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XML-RPC is an XML-based remote procedure call protocol that works over the Internet. The power of XML-RPC is that it can be delivered over HTTP as a POST request, the same protocol used to deliver HTML form data to servers. XML-RPC takes advantage of the existing convention by substituting an XML text document in place of form data.

Figure 1 illustrates how XML-RPC uses an HTTP POST request to transport XML-RPC. The two most widely used HTTP requests are GET and POST. GET requests a specific web page; POST delivers data from an HTML form. XML-RPC takes advantage of the POST delivery mechanism by substituting XML for the HTML form data.

Figure 1 HTTP POST is used as the transport for XML-RPC.

XML-RPC tags define a vocabulary that describes details of the remote procedure call including procedure name and parameters.

Listing 2 shows an XML-RPC encoded request for the remote execution of a procedure to retrieve the current weather forecast for New York City.

Listing 2 An XML-RPC Document

<?xml version="1.0"?>
     <value><string>New York City</string></value>

The XML data has the following requirements:

  • The payload must be well-formed XML containing a single <methodCall> structure.

  • The <methodCall> element must contain a <methodName> sub-item consisting of a string with the name of the method to be called. The string can only contain identifier characters, upper- and lowercase A–Z, the numeric characters 0–9, underscore (_), dot (.), colon (:), and slash (/). It's up to the server to decide how to interpret the characters in a <methodName>.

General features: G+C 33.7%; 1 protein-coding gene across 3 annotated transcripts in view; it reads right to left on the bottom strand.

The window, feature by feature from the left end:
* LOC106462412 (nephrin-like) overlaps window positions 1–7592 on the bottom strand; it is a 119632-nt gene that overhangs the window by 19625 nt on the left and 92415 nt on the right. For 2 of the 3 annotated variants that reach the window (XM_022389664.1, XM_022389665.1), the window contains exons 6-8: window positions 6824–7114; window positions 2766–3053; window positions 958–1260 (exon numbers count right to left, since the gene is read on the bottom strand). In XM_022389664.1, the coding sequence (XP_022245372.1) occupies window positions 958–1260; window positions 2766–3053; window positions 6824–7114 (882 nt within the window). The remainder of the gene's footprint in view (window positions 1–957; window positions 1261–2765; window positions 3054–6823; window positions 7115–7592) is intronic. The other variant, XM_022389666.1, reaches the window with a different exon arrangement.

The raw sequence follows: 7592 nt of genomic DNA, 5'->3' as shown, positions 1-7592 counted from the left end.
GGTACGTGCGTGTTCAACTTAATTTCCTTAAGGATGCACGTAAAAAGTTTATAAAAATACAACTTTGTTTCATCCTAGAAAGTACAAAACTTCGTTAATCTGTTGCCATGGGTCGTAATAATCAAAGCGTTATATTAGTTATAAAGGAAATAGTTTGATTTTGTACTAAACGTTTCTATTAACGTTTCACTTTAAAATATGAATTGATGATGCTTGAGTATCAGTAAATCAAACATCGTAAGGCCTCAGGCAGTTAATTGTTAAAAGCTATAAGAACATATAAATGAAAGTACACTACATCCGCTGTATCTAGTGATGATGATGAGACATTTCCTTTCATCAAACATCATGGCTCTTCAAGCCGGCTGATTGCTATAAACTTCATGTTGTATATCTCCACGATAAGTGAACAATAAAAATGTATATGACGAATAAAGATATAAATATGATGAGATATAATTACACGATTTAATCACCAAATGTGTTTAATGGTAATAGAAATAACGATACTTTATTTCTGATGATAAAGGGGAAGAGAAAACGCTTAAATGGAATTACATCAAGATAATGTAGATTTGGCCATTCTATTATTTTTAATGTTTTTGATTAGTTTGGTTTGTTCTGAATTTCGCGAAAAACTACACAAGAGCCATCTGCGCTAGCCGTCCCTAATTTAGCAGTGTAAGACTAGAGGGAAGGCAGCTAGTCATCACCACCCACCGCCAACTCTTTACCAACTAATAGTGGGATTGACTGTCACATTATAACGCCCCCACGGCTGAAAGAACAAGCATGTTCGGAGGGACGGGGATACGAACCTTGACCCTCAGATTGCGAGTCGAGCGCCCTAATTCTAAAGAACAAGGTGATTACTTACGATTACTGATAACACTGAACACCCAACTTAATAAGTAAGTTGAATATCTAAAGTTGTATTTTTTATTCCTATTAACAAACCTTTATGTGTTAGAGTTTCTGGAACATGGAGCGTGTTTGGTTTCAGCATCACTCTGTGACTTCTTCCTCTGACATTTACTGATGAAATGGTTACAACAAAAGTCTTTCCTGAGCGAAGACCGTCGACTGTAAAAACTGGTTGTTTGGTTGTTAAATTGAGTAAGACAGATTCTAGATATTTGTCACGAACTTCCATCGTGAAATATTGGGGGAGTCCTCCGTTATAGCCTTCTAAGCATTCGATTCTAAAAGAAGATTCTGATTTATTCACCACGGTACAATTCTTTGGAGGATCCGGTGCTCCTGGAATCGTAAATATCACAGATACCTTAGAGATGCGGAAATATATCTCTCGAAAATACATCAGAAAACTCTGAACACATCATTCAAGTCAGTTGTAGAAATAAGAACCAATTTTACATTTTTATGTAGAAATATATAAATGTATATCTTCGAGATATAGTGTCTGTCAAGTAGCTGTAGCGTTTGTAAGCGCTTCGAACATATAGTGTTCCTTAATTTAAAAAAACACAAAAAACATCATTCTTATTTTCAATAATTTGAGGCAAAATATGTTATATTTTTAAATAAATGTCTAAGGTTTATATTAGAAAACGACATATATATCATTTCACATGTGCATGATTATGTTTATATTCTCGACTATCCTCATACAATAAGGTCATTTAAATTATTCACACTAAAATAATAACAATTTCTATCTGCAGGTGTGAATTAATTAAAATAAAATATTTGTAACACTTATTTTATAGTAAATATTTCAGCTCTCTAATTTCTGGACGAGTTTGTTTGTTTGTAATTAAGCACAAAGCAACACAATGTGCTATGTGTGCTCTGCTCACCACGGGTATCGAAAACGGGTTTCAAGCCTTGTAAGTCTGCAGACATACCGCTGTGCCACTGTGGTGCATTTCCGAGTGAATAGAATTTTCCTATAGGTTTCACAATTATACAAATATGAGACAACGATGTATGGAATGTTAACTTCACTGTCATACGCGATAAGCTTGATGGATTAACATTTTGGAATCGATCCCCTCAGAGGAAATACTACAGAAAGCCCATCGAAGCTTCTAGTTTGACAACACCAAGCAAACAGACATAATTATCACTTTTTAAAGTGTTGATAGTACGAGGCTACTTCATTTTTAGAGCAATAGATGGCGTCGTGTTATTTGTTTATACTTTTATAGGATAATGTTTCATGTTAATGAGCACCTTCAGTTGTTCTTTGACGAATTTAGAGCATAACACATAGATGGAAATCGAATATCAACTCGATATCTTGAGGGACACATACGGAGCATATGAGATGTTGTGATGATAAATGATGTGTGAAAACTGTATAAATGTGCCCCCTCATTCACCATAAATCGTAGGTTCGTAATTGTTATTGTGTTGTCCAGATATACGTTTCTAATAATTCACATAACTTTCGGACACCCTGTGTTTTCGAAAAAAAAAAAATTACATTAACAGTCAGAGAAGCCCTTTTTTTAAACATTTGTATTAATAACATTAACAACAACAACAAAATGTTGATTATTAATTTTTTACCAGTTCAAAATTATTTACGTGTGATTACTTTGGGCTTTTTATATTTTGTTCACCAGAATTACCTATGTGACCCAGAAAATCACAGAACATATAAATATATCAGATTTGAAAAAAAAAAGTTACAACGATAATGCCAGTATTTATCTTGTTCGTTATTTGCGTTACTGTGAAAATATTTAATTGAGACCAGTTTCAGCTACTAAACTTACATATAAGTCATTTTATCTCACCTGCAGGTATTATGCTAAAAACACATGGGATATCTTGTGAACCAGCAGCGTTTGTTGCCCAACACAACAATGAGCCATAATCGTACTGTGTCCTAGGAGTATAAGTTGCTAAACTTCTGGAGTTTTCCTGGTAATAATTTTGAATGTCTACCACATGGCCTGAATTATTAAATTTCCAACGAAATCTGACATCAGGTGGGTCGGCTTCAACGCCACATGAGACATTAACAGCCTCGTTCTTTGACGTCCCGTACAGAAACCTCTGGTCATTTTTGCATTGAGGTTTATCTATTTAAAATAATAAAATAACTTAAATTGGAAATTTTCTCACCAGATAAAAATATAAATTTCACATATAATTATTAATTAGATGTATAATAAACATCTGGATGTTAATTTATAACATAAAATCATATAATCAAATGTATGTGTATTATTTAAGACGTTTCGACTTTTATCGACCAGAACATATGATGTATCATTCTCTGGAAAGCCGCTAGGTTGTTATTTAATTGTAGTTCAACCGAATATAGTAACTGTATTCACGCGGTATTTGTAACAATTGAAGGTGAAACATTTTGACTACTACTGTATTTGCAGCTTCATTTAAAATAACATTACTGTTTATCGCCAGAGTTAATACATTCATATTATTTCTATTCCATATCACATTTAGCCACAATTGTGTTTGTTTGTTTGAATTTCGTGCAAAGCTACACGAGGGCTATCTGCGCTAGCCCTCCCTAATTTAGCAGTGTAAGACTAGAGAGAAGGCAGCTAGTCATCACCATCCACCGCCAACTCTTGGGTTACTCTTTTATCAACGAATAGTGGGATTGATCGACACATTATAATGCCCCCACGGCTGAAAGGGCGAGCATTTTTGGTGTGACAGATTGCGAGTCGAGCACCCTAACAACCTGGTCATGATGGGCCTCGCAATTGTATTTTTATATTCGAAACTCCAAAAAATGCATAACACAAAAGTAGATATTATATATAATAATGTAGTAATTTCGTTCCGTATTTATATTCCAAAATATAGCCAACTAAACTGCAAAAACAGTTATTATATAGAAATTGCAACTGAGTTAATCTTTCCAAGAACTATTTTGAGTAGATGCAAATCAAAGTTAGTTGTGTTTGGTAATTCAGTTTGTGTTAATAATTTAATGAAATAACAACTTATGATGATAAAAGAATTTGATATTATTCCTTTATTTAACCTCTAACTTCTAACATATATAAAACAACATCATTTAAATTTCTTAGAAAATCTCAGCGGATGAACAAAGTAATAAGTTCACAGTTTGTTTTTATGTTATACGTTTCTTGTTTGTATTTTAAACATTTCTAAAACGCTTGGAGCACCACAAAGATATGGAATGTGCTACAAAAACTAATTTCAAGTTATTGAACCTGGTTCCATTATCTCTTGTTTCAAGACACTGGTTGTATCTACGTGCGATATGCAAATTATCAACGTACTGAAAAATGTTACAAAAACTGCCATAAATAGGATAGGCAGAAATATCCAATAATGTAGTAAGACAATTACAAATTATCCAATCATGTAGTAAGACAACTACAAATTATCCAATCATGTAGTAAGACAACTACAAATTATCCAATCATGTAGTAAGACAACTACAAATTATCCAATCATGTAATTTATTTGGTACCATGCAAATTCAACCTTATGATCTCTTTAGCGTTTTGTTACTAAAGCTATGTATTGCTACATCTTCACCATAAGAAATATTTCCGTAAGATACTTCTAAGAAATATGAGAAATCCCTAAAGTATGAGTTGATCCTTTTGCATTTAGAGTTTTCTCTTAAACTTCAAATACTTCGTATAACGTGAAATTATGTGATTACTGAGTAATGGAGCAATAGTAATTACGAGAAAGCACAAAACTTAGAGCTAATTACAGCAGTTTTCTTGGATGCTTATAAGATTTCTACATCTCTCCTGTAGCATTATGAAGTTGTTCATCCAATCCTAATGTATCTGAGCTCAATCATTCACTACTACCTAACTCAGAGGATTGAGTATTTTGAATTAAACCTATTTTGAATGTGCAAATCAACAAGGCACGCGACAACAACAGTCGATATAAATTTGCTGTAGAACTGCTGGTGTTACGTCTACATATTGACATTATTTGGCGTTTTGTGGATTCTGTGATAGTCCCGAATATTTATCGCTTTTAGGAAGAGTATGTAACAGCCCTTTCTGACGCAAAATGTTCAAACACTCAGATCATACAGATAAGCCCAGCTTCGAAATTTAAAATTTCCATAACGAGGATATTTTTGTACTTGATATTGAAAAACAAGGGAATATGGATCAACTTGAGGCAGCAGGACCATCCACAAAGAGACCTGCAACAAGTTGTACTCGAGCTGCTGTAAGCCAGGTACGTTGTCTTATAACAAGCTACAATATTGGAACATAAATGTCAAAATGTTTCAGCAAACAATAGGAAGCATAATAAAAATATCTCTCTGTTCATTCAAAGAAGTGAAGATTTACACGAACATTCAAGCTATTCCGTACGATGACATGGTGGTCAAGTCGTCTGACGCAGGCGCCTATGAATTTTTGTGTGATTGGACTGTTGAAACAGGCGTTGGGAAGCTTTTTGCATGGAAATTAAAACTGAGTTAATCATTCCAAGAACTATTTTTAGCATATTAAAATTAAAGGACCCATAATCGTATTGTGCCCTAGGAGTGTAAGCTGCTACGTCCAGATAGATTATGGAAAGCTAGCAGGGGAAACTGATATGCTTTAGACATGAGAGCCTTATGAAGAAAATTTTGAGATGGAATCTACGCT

• If the procedure call has parameters, the <methodCall> element must contain a <params> sub-item. In turn, the <params> sub-item can contain any number of <param> items, each of which has a <value>.

When a server receives an XML-RPC message packaged in a POST request, the server extracts the XML, arranges for procedure execution, and returns a result formatted as XML to the sender.

XML-RPC Advantages

XML-RPC offers several advantages over the binary protocols found in CORBA, RMI, and DCOM:

  • Firewalls. XML-RPC call data easily passes through firewalls, since the target port for XML-RPC is port 80, the web server port open to all Internet traffic. XML-RPC distinguishes itself from other server traffic by requiring an HTTP header element that specifies Content-type as text/xml. This alerts the server that XML is being POSTed to the server and to take appropriate action.

  • Discoverability. An important XML-RPC objective has been the development of a clean, extensible format that's simple to understand. The goal is for developers to be able to examine an XML-RPC procedure call, understand it, and be capable of making changes with minimal effort.

  • Ease of implementation. The protocol should be easily implemented so that it can be adapted quickly to run in multiple environments and operating systems.

Upcoming articles in this column will examine XML-RPC in more detail and look at its relation to SOAP, the Simple Object Access Protocol that's helping to usher in a new era of web-based services.

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